British sovereigns will disappear from banknotes in Australia, where the portrait of Elizabeth II will be replaced on new $5 notes with a design honoring indigenous culture, not an effigy of Charles III, announced Thursday 2 February the country's central bank. The five dollar note is the only one currently featuring the effigy of a British monarch in Australia.
The Reserve Bank of Australia said Indigenous people will be consulted on a new design that "honors the culture and history of early Australians". Designing and printing the new banknote will take "a number of years," she said. Banknotes bearing the likeness of the late Queen already in circulation will continue to be legal tender. The death of Queen Elizabeth on September 8 was marked by a day of national mourning in Australia, a member country of the Commonwealth whose official head of state is King Charles III, represented by a governor general. But some indigenous groups denounced the destructive consequences of British colonization, calling for the abolition of the monarchy.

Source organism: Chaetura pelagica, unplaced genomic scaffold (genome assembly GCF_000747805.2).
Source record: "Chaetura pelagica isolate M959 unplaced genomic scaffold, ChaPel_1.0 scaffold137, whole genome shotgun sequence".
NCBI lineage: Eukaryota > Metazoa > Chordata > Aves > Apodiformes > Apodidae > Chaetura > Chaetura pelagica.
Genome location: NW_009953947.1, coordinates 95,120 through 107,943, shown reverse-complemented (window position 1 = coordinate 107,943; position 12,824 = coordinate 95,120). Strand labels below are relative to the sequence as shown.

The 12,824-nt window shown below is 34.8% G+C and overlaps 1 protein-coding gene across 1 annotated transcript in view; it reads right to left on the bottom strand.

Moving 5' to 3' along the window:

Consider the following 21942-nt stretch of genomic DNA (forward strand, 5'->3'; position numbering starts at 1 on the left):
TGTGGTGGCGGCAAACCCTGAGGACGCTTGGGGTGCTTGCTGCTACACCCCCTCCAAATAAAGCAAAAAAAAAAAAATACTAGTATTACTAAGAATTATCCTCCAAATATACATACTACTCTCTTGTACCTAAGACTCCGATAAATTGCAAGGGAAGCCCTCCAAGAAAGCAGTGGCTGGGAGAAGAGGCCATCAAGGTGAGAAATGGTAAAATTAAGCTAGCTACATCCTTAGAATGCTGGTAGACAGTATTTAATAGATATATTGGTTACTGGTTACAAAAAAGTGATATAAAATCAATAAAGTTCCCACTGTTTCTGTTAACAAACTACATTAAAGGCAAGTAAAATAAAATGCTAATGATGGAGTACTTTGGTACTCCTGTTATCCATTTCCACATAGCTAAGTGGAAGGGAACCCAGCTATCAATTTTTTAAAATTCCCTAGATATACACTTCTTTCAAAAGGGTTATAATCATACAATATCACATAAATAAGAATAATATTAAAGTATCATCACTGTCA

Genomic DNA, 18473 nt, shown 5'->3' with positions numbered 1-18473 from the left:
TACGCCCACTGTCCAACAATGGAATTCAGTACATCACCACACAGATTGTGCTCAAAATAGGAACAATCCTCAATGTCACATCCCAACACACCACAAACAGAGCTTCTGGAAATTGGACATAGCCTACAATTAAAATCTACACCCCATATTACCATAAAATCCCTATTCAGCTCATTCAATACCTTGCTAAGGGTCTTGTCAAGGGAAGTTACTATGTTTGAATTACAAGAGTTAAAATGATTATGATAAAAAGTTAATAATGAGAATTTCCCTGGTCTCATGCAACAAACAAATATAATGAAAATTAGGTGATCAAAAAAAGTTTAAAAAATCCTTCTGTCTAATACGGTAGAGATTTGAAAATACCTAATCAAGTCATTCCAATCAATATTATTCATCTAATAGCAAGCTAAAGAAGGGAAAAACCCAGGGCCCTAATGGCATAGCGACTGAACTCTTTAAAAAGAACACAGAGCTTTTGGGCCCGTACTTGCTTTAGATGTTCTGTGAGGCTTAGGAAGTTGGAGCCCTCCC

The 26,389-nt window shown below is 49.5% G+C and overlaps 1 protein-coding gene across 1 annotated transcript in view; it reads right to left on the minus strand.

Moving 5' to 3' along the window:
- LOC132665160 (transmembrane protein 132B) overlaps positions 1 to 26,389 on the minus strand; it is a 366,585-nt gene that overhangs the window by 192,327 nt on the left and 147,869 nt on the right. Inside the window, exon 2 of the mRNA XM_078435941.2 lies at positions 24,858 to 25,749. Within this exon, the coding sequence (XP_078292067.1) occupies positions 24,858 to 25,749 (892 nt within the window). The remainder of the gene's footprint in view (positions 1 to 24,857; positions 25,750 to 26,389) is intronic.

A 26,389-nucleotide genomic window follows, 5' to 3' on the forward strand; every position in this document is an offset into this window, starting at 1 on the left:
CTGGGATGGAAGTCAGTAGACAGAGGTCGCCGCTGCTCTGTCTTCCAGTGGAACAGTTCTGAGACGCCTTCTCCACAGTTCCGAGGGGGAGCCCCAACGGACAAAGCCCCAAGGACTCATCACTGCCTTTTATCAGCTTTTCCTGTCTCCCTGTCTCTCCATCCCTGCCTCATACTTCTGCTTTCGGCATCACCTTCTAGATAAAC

The central bank said its decision was backed by the centre-left Labor government of Prime Minister Anthony Albanese, which favors a possible move towards an Australian republic. In 1999, a referendum on the issue saw the Republicans narrowly defeated. The disappearance of the effigy of the rulers was hailed by the Australian Republican Movement (ARM), which pointed out that indigenous peoples predated British colonization by 65,000 years. The central bank, however, did not discuss plans for the queen's face which appears on some coins in circulation.